Kew today - Snowdrops at home in the snow
A precocious harbinger of spring, this snowdrop can flower as early as December.
08 Jan 2010
Hidden under a beautiful Acer palmatum in the Rock Garden, Galanthus elwesii comes from Turkey’s spectacular Taurus mountain range. The giant snowdrop has been known to have metre long leaves (although here at Kew they don't reach this extraordinary size), and has deliciously honey scented flowers.
Out of Turkey’s thirteen snowdrop species this is one of only two that are currently harvested for international trade, and these are actually some of those most frequently found in the wild. Turkish flower bulb companies employ local villagers to collect plants from targeted habitats. The Turkish authorities regulate these collections, set the annual collecting quotas and allocate them among the various bulb companies. The quota currently stands at 6 million wild plants per year – this may sound like an enormous number but it represents only a very small proportion of the wild population.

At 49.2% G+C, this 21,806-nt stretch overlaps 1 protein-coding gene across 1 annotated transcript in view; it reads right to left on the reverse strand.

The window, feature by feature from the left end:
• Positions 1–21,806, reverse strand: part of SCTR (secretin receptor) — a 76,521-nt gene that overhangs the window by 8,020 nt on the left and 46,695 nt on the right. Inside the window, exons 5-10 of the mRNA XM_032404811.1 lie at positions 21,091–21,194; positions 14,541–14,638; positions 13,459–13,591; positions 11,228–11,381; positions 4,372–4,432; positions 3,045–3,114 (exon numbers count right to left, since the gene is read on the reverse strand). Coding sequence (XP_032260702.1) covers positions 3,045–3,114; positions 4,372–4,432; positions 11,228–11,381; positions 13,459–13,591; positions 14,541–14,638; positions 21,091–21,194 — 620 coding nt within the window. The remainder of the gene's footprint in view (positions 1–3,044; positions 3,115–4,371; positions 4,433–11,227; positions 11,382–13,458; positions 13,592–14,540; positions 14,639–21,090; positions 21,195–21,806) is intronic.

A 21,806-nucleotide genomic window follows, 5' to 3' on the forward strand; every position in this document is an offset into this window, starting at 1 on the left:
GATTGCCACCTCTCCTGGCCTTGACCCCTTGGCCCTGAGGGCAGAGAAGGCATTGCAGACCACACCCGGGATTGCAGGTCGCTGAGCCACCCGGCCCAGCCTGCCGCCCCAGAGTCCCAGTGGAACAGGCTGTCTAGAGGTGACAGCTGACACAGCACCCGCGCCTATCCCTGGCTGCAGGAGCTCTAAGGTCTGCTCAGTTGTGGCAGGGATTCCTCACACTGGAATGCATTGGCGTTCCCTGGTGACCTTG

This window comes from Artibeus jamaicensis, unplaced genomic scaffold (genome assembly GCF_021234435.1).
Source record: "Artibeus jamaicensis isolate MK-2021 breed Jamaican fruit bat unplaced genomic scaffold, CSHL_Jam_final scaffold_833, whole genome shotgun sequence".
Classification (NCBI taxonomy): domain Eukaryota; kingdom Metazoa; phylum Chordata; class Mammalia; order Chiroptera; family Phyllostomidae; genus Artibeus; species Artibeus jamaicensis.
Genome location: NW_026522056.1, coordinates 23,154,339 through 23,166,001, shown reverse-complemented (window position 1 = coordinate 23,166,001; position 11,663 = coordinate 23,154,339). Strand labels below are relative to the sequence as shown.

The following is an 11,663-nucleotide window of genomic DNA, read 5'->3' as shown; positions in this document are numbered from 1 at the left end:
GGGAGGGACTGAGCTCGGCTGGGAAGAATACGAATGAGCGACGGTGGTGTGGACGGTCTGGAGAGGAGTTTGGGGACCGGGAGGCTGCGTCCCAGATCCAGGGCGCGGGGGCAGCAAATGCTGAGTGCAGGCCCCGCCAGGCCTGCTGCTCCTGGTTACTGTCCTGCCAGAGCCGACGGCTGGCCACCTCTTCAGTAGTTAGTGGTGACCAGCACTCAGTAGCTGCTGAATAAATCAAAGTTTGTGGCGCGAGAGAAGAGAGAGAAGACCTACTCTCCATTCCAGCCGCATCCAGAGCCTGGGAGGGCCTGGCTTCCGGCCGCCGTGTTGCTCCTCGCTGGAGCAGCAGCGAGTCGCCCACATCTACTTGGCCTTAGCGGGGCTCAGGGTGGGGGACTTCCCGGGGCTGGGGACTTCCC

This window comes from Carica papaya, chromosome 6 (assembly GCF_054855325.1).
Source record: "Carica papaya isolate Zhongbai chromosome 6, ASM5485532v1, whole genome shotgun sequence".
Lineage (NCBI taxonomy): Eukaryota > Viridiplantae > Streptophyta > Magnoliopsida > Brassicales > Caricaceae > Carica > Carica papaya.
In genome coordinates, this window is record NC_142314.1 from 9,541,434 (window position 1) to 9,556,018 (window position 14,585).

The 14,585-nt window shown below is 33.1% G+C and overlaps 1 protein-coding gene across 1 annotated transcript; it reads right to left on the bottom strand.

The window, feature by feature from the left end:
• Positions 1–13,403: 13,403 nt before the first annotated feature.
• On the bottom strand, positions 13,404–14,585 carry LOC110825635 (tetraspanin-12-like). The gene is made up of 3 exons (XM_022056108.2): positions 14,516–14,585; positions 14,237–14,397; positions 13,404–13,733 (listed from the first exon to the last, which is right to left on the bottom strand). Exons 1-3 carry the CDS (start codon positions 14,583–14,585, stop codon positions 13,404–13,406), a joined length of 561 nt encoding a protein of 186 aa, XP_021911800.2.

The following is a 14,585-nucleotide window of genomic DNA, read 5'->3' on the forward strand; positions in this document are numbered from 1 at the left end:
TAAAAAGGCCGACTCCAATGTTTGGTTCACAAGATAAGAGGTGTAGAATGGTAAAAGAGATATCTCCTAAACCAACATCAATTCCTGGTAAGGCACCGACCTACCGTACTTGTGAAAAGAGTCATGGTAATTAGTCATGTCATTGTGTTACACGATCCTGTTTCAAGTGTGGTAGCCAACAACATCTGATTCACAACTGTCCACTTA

Kew is actively supporting conservation work on wild snowdrop species, including the monitoring of their cultivation for sustainable harvesting in countries where they are native.
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